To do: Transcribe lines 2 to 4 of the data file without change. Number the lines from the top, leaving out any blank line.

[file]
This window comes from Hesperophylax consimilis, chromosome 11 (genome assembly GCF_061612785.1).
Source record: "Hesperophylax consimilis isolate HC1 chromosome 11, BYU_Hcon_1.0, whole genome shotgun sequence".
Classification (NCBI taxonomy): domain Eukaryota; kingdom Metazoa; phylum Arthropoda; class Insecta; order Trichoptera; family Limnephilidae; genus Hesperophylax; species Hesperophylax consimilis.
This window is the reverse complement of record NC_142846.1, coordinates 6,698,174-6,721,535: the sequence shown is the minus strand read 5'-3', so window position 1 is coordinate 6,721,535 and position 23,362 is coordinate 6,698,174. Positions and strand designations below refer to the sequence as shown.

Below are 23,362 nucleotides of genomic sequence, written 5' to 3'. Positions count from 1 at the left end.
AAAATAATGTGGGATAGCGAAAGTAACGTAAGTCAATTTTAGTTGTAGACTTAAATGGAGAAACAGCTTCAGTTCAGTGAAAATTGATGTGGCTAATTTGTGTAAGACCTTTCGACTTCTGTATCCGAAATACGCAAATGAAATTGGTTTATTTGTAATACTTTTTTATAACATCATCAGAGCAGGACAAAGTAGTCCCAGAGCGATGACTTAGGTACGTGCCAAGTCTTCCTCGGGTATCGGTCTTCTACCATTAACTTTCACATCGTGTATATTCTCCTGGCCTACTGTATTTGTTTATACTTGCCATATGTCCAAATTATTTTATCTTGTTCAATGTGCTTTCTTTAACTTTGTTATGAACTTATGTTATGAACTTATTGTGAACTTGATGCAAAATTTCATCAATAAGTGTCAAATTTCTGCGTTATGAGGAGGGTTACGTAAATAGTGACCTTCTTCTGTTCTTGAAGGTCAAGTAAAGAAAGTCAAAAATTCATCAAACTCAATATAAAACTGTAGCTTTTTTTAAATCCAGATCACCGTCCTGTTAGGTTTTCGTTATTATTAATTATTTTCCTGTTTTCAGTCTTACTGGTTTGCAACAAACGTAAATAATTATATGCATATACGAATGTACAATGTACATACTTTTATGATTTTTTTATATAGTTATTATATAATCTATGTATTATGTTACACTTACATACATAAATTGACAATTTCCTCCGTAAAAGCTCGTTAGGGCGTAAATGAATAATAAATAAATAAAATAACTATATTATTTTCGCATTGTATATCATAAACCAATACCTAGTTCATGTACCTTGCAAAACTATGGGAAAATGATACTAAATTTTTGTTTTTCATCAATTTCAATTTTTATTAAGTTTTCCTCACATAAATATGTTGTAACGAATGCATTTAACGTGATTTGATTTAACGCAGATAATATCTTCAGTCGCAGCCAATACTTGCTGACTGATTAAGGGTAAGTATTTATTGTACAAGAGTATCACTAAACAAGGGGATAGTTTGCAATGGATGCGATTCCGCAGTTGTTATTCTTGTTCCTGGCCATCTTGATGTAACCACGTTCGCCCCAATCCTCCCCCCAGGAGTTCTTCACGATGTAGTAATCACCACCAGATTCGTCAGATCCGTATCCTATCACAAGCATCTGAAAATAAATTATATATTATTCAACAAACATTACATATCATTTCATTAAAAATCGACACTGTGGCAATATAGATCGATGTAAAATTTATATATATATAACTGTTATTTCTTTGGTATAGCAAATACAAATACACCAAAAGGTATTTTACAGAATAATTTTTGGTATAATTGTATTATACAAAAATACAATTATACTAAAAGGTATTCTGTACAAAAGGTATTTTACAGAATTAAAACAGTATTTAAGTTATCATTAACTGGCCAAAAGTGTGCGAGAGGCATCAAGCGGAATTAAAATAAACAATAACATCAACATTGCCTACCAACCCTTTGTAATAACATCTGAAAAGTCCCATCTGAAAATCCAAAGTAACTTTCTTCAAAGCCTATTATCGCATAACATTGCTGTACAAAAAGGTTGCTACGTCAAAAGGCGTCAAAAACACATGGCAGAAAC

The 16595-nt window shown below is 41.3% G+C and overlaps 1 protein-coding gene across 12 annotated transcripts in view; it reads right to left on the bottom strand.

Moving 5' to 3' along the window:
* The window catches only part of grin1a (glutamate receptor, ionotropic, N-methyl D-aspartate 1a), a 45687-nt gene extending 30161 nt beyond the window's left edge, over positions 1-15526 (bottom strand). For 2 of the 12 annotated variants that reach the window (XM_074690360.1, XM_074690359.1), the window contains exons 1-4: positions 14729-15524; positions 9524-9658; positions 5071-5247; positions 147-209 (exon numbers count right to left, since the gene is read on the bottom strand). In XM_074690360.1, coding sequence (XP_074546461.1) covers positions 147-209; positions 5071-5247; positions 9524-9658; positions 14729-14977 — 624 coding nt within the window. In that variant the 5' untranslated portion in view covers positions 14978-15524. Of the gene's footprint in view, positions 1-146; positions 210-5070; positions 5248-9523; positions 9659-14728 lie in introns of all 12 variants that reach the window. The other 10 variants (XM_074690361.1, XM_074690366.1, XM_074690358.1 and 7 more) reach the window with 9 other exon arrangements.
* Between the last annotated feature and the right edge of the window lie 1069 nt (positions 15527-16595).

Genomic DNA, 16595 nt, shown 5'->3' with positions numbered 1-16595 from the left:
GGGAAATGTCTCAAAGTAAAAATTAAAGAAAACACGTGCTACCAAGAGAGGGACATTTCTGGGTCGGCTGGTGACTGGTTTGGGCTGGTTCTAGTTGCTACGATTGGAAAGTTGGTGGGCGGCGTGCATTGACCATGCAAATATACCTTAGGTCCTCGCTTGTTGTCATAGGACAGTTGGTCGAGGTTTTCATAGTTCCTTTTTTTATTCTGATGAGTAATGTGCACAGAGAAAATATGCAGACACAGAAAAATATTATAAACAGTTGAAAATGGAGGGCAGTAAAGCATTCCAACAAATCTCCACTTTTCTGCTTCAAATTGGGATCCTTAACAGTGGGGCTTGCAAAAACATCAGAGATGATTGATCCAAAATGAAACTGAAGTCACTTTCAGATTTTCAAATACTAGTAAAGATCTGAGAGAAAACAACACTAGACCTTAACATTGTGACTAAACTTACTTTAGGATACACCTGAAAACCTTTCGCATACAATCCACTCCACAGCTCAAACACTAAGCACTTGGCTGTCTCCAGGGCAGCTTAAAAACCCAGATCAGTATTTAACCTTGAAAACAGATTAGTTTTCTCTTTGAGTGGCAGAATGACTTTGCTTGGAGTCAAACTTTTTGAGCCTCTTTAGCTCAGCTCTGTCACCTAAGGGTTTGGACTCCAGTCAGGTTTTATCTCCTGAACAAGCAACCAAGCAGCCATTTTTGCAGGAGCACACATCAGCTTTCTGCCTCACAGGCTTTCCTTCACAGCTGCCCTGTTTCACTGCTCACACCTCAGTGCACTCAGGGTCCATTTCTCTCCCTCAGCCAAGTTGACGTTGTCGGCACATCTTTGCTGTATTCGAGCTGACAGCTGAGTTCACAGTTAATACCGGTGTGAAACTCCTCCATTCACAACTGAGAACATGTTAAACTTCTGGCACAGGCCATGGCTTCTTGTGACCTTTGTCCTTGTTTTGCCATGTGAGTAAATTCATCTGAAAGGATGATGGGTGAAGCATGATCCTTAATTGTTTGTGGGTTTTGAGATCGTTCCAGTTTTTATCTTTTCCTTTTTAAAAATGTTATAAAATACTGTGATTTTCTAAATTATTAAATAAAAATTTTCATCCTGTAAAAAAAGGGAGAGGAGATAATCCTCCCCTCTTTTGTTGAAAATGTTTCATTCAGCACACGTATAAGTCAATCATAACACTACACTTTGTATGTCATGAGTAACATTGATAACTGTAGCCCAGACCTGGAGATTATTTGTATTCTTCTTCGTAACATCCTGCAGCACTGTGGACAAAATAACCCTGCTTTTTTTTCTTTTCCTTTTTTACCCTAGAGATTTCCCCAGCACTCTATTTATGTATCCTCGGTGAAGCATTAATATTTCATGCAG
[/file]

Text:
Source record: "Hesperophylax consimilis isolate HC1 chromosome 11, BYU_Hcon_1.0, whole genome shotgun sequence".
Classification (NCBI taxonomy): domain Eukaryota; kingdom Metazoa; phylum Arthropoda; class Insecta; order Trichoptera; family Limnephilidae; genus Hesperophylax; species Hesperophylax consimilis.
This window is the reverse complement of record NC_142846.1, coordinates 6,698,174-6,721,535: the sequence shown is the minus strand read 5'-3', so window position 1 is coordinate 6,721,535 and position 23,362 is coordinate 6,698,174. Positions and strand designations below refer to the sequence as shown.